Kings, Saints & Scholars
Canterbury in the heart of the “Garden of England” encases so much rich history, that even the local King’s School, can boast to be the oldest in the world.
Just under an hour on a train from London and you’ll be immersing yourselves in all that is quintessentially English in the picturesque county of Kent.
Chaucer’s Canterbury Tales
Some of us may be familiar with Geoffrey Chaucer’s Canterbury Tales. The stories of pilgrim’s journeys to Thomas Becket’s shrine in Canterbury Cathedral.
The collection is made up of 24 tales, each from an individual’s perspective of their pilgrimage.
Approaching the Cathedral
Our pilgrims would have arrived at the Cathedral via the ‘Bull Stake’, not to go into too much detail here but bulls and baiting were involved. Thankfully it had a name change around 200-years ago to ‘The Buttermarket.’
This delightful square opens out to reveal the stunning Christchurch Gate entrance to Canterbury Cathedral.
Today Buttermarket’s centrepiece is a Canterbury’s war memorial.
There’s been a murder
So this takes us to the Cathedral, culturally the centrepiece of the city and probably the most famous Christian building in England.
Founded in 597, although rebuilt in 1077, the Cathedral is renowned for the shrine of Thomas Becket.
He was murdered in the Cathedral by four of King Henry II’s Knights in 1170.
A sculpture marks the spot where the Archbishop was killed.
Within the beautiful Cathedral is a peaceful cloister, the tomb of King Henry IV & the Black Prince and some eye-catching stained glass windows.
The King’s School
The King’s School, was founded in the same year as the Cathedral and is known to be the oldest continuously operated school in the world.
Within the school grounds are some wonderful old buildings including the schoolhouse dating from 1860 and the Norman staircase dating from the 12th century.
The King’s School in Canterbury was followed, seven years later by the King’s School in Rochester, Kent.
The King’s Mile
Out the school gate and you are now in the heart of The King’s Mile. A collection of intriguing streets and lanes within eyeshot of the ancient cathedral.
There are some fantastic shops and eateries around here, but what may catch your eye is the quaint 17th-century half-timbered, bookshop (on the corner of King St & Palace St) it has a bit of a lean to it (check out the front door).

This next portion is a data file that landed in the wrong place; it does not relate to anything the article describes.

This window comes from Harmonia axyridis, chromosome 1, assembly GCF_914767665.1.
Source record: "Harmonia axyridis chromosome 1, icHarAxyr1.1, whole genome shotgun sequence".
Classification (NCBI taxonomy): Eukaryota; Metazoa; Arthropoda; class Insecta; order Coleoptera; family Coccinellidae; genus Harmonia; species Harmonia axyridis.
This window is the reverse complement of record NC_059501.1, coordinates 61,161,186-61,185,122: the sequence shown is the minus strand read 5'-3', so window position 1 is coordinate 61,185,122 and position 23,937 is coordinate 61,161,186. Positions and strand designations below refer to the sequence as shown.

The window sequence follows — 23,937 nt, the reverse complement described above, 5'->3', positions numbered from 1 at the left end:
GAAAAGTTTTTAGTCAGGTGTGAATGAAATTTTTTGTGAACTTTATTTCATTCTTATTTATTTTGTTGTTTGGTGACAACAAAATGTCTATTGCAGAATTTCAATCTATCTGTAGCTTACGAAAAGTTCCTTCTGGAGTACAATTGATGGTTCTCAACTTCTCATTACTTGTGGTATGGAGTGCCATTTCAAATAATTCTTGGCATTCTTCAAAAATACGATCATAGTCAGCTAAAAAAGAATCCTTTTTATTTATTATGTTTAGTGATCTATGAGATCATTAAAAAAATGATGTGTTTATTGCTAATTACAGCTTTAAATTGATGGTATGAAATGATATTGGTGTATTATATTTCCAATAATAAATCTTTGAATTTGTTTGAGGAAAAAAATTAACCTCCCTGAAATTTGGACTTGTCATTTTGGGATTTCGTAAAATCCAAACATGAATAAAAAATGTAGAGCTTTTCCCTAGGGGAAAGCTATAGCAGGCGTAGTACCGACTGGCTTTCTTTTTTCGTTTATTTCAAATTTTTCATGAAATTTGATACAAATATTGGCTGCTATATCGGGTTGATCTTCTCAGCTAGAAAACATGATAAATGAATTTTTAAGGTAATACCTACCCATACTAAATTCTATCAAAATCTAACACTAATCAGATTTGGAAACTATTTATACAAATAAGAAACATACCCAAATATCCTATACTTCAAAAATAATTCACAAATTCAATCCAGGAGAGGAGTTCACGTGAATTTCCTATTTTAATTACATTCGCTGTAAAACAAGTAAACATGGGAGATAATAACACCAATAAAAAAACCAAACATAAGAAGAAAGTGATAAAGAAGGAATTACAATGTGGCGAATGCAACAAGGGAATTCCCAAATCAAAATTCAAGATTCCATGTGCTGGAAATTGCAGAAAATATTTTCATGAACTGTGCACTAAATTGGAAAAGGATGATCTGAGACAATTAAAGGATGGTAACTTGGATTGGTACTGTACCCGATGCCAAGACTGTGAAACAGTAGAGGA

Then came the French
Just off the King’s Mile is the High Street. Along here are many notable buildings including Beaney House which opened in 1899 and is home to a free museum, art gallery and library (definitely worth a visit).
You’ll also notice the Old Weavers’ House by the bridge over the Great Stour river.
During the 17th century, the French-speaking Protestant Huguenots arrived in the UK fleeing persecution. They introduced silk weaving to the City and soon made up 2,000 of Canterbury’s 5,000 population.
There is still a service, in French, held at the Huguenots chapel in the Cathedral every Sunday at 3:00pm.
If you look further down the High Street you will see the Westgate.
To the Tower
The medieval Westgate, the largest surviving city gate in England, and the last one of Canterbury’s seven city gates remaining.
It was the Romans that originally walled the city around 300 AD.
Although the remains in place today date from much later.
Next to the tower is Westgate Gardens, with the Guildhall, the Tower House and a 200-year old Plane tree within it.
This is a really pleasant garden, and if you are there at the right time of year, you may even be able to enjoy some punting on the river.
To the south of the old town is the ancient Canterbury Castle, built originally of wood by William the Conqueror in motte-and-bailey style.
Then later rebuilt in the early 12th-century of stone, Canterbury Castle was one of three Royal Castles built in Kent in the reign of Henry I (the other two are Rochester and Dover).
Inspired to visit Canterbury?
Tempted to stroll the streets of Canterbury and take in its rich history? would you like to see the famous Cathedral?
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